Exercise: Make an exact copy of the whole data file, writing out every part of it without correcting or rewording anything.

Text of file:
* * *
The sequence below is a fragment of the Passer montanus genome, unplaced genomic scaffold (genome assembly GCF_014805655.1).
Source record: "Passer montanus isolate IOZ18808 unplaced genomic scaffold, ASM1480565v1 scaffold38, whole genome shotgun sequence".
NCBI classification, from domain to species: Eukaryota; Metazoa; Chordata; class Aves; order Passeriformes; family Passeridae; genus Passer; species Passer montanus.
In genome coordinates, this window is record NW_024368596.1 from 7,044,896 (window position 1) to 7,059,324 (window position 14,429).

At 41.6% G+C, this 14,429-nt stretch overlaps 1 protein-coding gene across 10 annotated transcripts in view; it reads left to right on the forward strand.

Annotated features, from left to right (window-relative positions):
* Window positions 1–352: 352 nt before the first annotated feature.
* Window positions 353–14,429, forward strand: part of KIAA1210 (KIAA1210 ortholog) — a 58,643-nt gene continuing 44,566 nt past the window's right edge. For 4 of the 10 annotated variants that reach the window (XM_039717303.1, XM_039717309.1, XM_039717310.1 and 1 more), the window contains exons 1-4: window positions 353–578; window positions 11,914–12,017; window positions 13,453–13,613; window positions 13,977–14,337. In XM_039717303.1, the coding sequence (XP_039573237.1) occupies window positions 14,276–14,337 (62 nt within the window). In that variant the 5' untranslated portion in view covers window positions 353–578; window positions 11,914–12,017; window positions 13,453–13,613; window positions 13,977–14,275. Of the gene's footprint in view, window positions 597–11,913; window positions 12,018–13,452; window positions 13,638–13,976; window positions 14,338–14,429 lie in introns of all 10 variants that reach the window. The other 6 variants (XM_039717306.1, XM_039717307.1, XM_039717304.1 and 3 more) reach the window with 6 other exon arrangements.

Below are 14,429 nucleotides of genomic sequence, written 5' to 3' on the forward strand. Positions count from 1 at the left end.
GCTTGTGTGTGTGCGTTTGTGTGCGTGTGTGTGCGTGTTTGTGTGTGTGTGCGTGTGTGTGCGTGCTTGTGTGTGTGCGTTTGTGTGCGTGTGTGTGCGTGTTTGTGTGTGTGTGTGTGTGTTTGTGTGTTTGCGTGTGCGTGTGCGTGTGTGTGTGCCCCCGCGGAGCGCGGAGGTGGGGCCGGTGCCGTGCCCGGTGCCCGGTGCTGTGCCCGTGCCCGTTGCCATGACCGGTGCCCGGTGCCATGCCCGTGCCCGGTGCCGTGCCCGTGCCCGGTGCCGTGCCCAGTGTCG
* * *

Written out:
The sequence below is a fragment of the Passer montanus genome, unplaced genomic scaffold (genome assembly GCF_014805655.1).
Source record: "Passer montanus isolate IOZ18808 unplaced genomic scaffold, ASM1480565v1 scaffold38, whole genome shotgun sequence".
NCBI classification, from domain to species: Eukaryota; Metazoa; Chordata; class Aves; order Passeriformes; family Passeridae; genus Passer; species Passer montanus.
In genome coordinates, this window is record NW_024368596.1 from 7,044,896 (window position 1) to 7,059,324 (window position 14,429).

At 41.6% G+C, this 14,429-nt stretch overlaps 1 protein-coding gene across 10 annotated transcripts in view; it reads left to right on the forward strand.

Annotated features, from left to right (window-relative positions):
* Window positions 1–352: 352 nt before the first annotated feature.
* Window positions 353–14,429, forward strand: part of KIAA1210 (KIAA1210 ortholog) — a 58,643-nt gene continuing 44,566 nt past the window's right edge. For 4 of the 10 annotated variants that reach the window (XM_039717303.1, XM_039717309.1, XM_039717310.1 and 1 more), the window contains exons 1-4: window positions 353–578; window positions 11,914–12,017; window positions 13,453–13,613; window positions 13,977–14,337. In XM_039717303.1, the coding sequence (XP_039573237.1) occupies window positions 14,276–14,337 (62 nt within the window). In that variant the 5' untranslated portion in view covers window positions 353–578; window positions 11,914–12,017; window positions 13,453–13,613; window positions 13,977–14,275. Of the gene's footprint in view, window positions 597–11,913; window positions 12,018–13,452; window positions 13,638–13,976; window positions 14,338–14,429 lie in introns of all 10 variants that reach the window. The other 6 variants (XM_039717306.1, XM_039717307.1, XM_039717304.1 and 3 more) reach the window with 6 other exon arrangements.

Below are 14,429 nucleotides of genomic sequence, written 5' to 3' on the forward strand. Positions count from 1 at the left end.
GCTTGTGTGTGTGCGTTTGTGTGCGTGTGTGTGCGTGTTTGTGTGTGTGTGCGTGTGTGTGCGTGCTTGTGTGTGTGCGTTTGTGTGCGTGTGTGTGCGTGTTTGTGTGTGTGTGTGTGTGTTTGTGTGTTTGCGTGTGCGTGTGCGTGTGTGTGTGCCCCCGCGGAGCGCGGAGGTGGGGCCGGTGCCGTGCCCGGTGCCCGGTGCTGTGCCCGTGCCCGTTGCCATGACCGGTGCCCGGTGCCATGCCCGTGCCCGGTGCCGTGCCCGTGCCCGGTGCCGTGCCCAGTGTCG